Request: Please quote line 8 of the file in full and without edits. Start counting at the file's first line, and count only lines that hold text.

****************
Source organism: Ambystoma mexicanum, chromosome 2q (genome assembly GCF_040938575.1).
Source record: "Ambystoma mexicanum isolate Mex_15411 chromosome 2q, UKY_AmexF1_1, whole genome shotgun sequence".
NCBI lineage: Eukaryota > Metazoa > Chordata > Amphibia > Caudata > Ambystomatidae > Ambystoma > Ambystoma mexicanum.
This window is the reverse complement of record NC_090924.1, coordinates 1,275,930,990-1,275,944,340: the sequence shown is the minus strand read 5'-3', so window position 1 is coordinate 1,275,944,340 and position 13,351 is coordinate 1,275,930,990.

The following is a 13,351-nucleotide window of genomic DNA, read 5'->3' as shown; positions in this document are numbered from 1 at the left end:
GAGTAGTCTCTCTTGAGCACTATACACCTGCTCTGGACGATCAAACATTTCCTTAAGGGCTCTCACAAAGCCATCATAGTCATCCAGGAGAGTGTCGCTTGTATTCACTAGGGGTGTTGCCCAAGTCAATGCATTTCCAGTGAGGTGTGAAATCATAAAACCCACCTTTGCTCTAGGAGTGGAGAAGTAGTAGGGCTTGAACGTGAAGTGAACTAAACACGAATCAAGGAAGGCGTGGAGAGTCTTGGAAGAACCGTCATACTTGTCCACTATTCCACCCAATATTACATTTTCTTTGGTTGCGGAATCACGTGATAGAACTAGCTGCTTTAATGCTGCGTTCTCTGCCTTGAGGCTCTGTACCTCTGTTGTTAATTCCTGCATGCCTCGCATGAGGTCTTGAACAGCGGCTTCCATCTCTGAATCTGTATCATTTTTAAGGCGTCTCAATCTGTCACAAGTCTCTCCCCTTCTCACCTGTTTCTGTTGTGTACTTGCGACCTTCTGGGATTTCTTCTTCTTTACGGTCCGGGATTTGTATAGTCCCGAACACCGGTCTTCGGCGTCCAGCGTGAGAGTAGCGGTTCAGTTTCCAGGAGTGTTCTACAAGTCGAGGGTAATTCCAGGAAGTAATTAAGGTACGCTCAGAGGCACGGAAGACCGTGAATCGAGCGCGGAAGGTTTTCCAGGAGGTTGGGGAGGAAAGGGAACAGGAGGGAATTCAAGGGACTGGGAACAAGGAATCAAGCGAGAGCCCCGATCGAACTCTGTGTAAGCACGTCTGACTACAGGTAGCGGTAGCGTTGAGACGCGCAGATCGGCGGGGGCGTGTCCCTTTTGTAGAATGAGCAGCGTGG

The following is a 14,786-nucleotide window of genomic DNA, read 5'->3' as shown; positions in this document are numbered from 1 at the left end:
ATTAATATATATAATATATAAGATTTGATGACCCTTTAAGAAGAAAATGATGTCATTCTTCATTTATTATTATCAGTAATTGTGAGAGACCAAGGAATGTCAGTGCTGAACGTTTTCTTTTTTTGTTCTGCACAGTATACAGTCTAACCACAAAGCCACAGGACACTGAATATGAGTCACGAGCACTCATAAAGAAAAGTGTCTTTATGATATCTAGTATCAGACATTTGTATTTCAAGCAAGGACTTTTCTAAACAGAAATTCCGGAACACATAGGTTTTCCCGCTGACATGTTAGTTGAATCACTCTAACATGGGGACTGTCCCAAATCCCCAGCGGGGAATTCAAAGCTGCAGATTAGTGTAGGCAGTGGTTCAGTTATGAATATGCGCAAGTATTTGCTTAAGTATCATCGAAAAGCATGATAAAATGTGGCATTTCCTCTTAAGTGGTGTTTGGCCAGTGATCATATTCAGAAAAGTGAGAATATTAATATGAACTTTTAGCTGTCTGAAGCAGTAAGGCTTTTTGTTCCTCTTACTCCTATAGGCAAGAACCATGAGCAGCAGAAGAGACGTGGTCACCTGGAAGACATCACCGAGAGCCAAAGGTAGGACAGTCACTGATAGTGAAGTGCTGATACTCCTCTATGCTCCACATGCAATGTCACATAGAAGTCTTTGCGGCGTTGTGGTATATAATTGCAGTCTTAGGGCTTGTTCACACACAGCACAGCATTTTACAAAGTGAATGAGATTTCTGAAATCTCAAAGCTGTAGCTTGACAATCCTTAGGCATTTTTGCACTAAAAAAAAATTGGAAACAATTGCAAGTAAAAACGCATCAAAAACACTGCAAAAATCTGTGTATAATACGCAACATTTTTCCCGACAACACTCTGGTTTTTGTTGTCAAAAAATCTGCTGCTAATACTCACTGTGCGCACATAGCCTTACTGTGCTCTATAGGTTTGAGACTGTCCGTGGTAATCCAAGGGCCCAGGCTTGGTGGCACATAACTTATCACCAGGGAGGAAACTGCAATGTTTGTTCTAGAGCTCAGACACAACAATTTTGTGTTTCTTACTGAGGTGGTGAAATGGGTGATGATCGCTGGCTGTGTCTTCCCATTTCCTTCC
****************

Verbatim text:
ATTAATATATATAATATATAAGATTTGATGACCCTTTAAGAAGAAAATGATGTCATTCTTCATTTATTATTATCAGTAATTGTGAGAGACCAAGGAATGTCAGTGCTGAACGTTTTCTTTTTTTGTTCTGCACAGTATACAGTCTAACCACAAAGCCACAGGACACTGAATATGAGTCACGAGCACTCATAAAGAAAAGTGTCTTTATGATATCTAGTATCAGACATTTGTATTTCAAGCAAGGACTTTTCTAAACAGAAATTCCGGAACACATAGGTTTTCCCGCTGACATGTTAGTTGAATCACTCTAACATGGGGACTGTCCCAAATCCCCAGCGGGGAATTCAAAGCTGCAGATTAGTGTAGGCAGTGGTTCAGTTATGAATATGCGCAAGTATTTGCTTAAGTATCATCGAAAAGCATGATAAAATGTGGCATTTCCTCTTAAGTGGTGTTTGGCCAGTGATCATATTCAGAAAAGTGAGAATATTAATATGAACTTTTAGCTGTCTGAAGCAGTAAGGCTTTTTGTTCCTCTTACTCCTATAGGCAAGAACCATGAGCAGCAGAAGAGACGTGGTCACCTGGAAGACATCACCGAGAGCCAAAGGTAGGACAGTCACTGATAGTGAAGTGCTGATACTCCTCTATGCTCCACATGCAATGTCACATAGAAGTCTTTGCGGCGTTGTGGTATATAATTGCAGTCTTAGGGCTTGTTCACACACAGCACAGCATTTTACAAAGTGAATGAGATTTCTGAAATCTCAAAGCTGTAGCTTGACAATCCTTAGGCATTTTTGCACTAAAAAAAAATTGGAAACAATTGCAAGTAAAAACGCATCAAAAACACTGCAAAAATCTGTGTATAATACGCAACATTTTTCCCGACAACACTCTGGTTTTTGTTGTCAAAAAATCTGCTGCTAATACTCACTGTGCGCACATAGCCTTACTGTGCTCTATAGGTTTGAGACTGTCCGTGGTAATCCAAGGGCCCAGGCTTGGTGGCACATAACTTATCACCAGGGAGGAAACTGCAATGTTTGTTCTAGAGCTCAGACACAACAATTTTGTGTTTCTTACTGAGGTGGTGAAATGGGTGATGATCGCTGGCTGTGTCTTCCCATTTCCTTCC